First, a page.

Girl Scouts of the USA Explores What Girls Need to Succeed as Leaders

New Insights from the Girl Scout Research Institute Help Build Change-Makers of the Future


October 25, 2007

Girl Scouts of the USA
Michelle Tompkins
(212) 852-5074

Lisa Harris
(212) 229-0500

NEW YORK, N.Y. – Confronted by a national lack of data on girls and leadership, the Girl Scout Research Institute (GSRI) has launched a body of work to identify what girls need to succeed as leaders. This work is designed to support and accelerate a national transformation launched in 2006 to modernize Girl Scouting as the premier leadership experience for girls in the 21st century.

"In order to stay relevant to today's girls, we turn to the girls themselves to discover what they think about important issues," says Kathy Cloninger, CEO of Girl Scouts of the USA. "The Girl Scout Research Institute analyses bring us closer to learning how girls experience leadership. This cutting-edge research positions GSRI as the go-to place for information on girls."

The GSRI has released a new review of research on girls and leadership, "Exploring Girls' Leadership," that identifies a lack of gender-specific data on youth leadership. To address the need for further research, the GSRI has begun an original national study scheduled for release in Spring 2008. In addition, the GSRI is developing tools to measure the new Girl Scout leadership programming to be introduced in Fall 2008.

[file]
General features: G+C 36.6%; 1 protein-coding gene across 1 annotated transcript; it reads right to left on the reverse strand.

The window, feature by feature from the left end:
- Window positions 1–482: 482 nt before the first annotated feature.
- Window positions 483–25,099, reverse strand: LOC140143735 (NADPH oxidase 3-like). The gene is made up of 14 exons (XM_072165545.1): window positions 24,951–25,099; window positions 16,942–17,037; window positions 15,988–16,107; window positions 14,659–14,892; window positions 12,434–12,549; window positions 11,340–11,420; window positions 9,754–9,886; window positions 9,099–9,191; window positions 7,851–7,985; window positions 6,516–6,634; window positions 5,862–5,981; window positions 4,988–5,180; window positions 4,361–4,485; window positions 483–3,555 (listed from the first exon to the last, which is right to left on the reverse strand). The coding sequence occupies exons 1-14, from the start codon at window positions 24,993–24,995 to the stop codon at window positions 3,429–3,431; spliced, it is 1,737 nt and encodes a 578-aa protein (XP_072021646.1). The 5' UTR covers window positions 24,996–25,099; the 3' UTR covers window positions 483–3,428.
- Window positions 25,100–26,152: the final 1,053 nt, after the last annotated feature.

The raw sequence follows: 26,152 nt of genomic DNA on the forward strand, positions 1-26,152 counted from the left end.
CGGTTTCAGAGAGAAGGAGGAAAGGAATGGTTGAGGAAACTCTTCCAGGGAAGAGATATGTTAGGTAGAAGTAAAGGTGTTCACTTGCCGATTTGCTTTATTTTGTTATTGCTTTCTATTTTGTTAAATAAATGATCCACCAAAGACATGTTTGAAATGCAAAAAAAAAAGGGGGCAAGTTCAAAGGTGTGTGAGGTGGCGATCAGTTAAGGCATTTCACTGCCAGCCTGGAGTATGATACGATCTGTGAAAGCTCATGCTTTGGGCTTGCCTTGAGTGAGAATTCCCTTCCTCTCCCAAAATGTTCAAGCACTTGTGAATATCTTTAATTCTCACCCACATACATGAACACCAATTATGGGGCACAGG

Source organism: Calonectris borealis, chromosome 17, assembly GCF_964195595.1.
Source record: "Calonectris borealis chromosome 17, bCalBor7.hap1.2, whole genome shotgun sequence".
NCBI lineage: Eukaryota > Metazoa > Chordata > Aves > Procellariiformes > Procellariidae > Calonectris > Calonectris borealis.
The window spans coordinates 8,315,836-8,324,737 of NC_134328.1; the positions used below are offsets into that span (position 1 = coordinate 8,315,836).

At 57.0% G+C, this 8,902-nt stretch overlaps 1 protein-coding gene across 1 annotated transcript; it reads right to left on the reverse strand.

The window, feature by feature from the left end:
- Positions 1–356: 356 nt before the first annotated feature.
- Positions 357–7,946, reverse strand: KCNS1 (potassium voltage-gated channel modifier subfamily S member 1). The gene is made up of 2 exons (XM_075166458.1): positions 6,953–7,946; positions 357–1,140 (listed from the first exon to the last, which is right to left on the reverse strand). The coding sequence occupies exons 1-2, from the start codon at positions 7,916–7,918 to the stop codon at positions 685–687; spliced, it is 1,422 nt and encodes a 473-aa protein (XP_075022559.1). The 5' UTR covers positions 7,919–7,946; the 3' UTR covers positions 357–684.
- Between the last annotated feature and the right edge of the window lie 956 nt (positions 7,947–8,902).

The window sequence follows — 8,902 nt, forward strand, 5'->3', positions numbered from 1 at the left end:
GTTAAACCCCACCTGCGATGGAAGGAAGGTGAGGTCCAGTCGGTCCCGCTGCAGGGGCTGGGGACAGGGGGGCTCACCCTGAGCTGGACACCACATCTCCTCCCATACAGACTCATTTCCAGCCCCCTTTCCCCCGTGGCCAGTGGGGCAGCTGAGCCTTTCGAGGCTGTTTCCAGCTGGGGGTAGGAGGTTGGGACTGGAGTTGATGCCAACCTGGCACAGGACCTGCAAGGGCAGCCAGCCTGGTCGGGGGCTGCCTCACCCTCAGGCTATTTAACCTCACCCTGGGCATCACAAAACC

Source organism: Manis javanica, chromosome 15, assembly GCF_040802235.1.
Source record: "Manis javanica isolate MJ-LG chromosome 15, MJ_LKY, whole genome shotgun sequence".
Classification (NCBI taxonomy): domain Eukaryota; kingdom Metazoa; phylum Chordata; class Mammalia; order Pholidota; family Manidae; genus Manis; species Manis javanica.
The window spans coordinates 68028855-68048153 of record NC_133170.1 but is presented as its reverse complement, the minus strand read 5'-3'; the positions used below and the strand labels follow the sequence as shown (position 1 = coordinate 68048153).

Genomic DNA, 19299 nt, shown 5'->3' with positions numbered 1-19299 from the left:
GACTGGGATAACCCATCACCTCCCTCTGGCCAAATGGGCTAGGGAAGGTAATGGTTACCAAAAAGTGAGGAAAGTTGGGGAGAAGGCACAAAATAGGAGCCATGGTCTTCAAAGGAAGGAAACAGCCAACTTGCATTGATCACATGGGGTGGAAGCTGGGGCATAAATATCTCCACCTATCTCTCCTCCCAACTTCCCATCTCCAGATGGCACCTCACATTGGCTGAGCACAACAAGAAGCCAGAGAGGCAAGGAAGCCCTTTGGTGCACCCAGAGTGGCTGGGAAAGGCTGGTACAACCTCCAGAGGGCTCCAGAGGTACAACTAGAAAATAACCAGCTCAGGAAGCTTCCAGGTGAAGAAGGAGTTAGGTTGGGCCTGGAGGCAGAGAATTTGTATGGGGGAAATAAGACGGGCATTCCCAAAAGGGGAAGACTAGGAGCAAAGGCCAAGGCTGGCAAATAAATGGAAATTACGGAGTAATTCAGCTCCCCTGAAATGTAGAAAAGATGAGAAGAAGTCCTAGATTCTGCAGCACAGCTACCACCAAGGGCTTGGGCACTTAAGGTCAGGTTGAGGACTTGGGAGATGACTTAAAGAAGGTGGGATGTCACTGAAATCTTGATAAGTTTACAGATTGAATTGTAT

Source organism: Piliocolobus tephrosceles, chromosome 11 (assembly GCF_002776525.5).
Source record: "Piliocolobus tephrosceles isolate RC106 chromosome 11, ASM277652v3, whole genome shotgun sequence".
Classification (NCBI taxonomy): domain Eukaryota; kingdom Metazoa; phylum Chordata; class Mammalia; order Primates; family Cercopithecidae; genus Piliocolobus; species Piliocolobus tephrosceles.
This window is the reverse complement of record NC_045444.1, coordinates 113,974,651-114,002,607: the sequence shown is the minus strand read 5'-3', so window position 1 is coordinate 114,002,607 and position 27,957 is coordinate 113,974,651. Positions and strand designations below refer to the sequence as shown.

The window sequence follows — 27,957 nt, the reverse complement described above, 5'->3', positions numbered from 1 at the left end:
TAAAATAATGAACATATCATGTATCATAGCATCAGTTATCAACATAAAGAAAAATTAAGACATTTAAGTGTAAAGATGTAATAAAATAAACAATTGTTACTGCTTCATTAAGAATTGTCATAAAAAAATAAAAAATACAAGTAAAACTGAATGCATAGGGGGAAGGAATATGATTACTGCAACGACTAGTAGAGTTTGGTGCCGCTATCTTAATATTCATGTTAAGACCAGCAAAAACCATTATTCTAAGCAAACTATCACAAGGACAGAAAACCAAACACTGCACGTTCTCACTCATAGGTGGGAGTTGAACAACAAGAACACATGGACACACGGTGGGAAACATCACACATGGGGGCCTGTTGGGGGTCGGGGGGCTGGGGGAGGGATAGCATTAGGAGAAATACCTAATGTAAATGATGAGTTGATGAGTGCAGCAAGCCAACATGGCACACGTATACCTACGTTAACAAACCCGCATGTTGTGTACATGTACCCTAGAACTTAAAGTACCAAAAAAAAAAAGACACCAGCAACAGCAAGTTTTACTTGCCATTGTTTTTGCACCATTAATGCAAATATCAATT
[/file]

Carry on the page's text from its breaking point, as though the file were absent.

"While many programs exist to help youth build leadership skills, very little data exists on how girls experience leadership and what they need to succeed in this arena," says Judy Schoenberg, Director of Research & Outreach for the Girl Scout Research Institute. "As the voice of girls, the Girl Scout Research Institute is taking on the task of identifying what girls need to develop their full leadership potential."

New Research Review: "Exploring Girls' Leadership"
The GSRI's new research review, "Exploring Girls' Leadership," analyzes the literature from the youth development and youth leadership fields and contrasts continued misperceptions with youths' realities and community approaches to leadership in the field. It also suggests areas for further study, such as the aspirational gap faced by girls who see themselves as leaders today but don't necessarily aspire to leadership roles as adults. In addition, the review gives voice to girls by including findings from a small online survey and focus groups of girls around the country.

"Our initial research shows that for girls, leadership is about the qualities one has, rather than about a specific role or function, and is often viewed as a clear means toward an end – to make a difference in the world," says Schoenberg. GSRI's focus group research, conducted with hundreds of girls from 2004-2006, suggests that girls have a unique definition of leadership that emphasizes developing personal strength and interpersonal skills. The quantitative survey supports those findings and shows that girls ages 8 to 18 believe that the qualities that good leaders need most are positive attitude, listening skills and confidence.

National Study to Shape Girl Scout Program and Policy